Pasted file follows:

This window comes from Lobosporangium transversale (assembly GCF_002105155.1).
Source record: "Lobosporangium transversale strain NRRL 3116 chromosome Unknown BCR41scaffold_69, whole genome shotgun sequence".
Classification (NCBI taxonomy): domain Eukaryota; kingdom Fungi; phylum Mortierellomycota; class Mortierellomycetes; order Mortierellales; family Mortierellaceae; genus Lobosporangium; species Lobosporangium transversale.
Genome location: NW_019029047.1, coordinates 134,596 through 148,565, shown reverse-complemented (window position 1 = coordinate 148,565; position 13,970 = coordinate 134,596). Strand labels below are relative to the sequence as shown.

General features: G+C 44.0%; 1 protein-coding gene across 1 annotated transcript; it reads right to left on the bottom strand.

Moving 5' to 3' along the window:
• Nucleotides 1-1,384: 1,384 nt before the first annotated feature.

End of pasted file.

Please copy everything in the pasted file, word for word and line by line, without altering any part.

This window comes from Lobosporangium transversale (assembly GCF_002105155.1).
Source record: "Lobosporangium transversale strain NRRL 3116 chromosome Unknown BCR41scaffold_69, whole genome shotgun sequence".
Classification (NCBI taxonomy): domain Eukaryota; kingdom Fungi; phylum Mortierellomycota; class Mortierellomycetes; order Mortierellales; family Mortierellaceae; genus Lobosporangium; species Lobosporangium transversale.
Genome location: NW_019029047.1, coordinates 134,596 through 148,565, shown reverse-complemented (window position 1 = coordinate 148,565; position 13,970 = coordinate 134,596). Strand labels below are relative to the sequence as shown.

General features: G+C 44.0%; 1 protein-coding gene across 1 annotated transcript; it reads right to left on the bottom strand.

Moving 5' to 3' along the window:
• Nucleotides 1-1,384: 1,384 nt before the first annotated feature.